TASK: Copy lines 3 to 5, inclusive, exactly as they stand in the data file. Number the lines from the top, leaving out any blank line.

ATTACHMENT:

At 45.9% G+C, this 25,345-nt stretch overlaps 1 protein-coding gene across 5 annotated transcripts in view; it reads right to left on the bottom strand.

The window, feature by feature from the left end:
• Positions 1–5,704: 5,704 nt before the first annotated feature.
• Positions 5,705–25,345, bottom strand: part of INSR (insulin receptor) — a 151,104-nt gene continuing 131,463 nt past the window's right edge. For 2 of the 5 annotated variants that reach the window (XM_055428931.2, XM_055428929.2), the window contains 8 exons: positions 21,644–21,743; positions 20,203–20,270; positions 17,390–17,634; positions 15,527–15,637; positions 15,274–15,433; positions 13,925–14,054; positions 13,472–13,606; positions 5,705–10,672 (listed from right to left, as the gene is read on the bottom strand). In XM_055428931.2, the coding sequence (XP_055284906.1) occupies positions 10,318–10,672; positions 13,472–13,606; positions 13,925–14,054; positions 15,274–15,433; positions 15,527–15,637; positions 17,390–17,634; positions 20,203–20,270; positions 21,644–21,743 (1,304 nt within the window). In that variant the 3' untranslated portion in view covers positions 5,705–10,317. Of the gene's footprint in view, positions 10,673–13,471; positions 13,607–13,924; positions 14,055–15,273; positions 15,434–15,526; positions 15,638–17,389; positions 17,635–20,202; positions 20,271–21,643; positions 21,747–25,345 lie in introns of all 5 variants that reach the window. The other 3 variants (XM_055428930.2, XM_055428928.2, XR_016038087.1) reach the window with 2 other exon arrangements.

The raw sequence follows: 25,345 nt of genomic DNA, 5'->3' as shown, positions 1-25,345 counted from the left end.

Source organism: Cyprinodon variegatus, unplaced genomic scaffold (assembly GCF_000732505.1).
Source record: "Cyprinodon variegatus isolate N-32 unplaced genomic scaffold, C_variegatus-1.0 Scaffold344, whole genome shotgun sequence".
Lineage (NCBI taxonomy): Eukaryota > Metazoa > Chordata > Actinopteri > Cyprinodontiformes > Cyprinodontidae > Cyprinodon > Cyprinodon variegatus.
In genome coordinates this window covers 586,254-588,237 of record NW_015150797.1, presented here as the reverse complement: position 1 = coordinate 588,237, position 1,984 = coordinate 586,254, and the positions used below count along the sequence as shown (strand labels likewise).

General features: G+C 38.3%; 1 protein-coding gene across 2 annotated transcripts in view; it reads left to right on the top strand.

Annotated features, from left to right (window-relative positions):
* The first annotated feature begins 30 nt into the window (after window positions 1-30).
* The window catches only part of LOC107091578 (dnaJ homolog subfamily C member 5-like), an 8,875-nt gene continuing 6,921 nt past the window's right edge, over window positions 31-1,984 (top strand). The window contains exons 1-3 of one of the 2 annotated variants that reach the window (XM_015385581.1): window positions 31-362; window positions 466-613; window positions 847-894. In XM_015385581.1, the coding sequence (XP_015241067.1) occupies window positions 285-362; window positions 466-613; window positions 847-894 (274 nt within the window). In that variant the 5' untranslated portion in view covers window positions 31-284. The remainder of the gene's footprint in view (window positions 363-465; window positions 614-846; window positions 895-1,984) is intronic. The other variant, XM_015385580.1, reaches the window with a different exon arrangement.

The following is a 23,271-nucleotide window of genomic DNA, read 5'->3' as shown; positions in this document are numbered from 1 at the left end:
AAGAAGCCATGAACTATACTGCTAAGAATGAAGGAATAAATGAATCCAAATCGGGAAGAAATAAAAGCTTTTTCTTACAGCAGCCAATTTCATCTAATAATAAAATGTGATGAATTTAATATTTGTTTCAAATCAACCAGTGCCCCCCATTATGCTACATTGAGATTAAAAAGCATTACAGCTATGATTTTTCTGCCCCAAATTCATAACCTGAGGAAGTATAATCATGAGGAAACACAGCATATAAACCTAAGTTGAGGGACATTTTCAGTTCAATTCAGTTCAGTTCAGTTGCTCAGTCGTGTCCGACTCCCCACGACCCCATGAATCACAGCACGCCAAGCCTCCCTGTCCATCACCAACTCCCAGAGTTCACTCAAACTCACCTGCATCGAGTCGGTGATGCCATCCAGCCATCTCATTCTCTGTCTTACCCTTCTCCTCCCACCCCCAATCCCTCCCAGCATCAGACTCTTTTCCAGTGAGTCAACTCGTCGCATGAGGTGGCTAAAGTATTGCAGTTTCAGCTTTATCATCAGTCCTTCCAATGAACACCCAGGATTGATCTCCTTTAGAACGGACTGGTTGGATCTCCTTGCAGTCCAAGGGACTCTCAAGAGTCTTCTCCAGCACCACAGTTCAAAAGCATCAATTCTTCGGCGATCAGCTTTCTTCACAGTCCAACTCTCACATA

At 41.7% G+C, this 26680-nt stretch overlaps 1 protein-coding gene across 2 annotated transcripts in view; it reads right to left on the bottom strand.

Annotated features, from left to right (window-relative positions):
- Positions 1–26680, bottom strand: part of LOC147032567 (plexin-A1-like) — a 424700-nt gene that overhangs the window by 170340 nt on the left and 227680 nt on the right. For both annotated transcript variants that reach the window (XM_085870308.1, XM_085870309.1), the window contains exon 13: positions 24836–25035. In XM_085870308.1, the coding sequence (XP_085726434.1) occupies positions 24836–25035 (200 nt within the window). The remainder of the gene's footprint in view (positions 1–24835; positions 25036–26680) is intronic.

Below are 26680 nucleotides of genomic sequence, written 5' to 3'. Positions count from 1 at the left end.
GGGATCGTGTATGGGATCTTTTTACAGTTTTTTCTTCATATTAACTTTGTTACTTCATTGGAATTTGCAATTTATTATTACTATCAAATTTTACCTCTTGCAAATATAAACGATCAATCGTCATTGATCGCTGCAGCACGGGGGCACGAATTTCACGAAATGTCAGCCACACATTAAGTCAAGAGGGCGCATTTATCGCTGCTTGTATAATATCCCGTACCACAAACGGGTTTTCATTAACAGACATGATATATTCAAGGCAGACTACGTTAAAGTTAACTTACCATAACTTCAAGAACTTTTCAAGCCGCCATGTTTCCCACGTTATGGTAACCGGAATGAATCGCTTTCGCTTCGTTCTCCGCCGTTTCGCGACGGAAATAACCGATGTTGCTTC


• Positions 1–5,704: 5,704 nt before the first annotated feature.
• Positions 5,705–25,345, bottom strand: part of INSR (insulin receptor) — a 151,104-nt gene continuing 131,463 nt past the window's right edge. For 2 of the 5 annotated variants that reach the window (XM_055428931.2, XM_055428929.2), the window contains 8 exons: positions 21,644–21,743; positions 20,203–20,270; positions 17,390–17,634; positions 15,527–15,637; positions 15,274–15,433; positions 13,925–14,054; positions 13,472–13,606; positions 5,705–10,672 (listed from right to left, as the gene is read on the bottom strand). In XM_055428931.2, the coding sequence (XP_055284906.1) occupies positions 10,318–10,672; positions 13,472–13,606; positions 13,925–14,054; positions 15,274–15,433; positions 15,527–15,637; positions 17,390–17,634; positions 20,203–20,270; positions 21,644–21,743 (1,304 nt within the window). In that variant the 3' untranslated portion in view covers positions 5,705–10,317. Of the gene's footprint in view, positions 10,673–13,471; positions 13,607–13,924; positions 14,055–15,273; positions 15,434–15,526; positions 15,638–17,389; positions 17,635–20,202; positions 20,271–21,643; positions 21,747–25,345 lie in introns of all 5 variants that reach the window. The other 3 variants (XM_055428930.2, XM_055428928.2, XR_016038087.1) reach the window with 2 other exon arrangements.

The raw sequence follows: 25,345 nt of genomic DNA, 5'->3' as shown, positions 1-25,345 counted from the left end.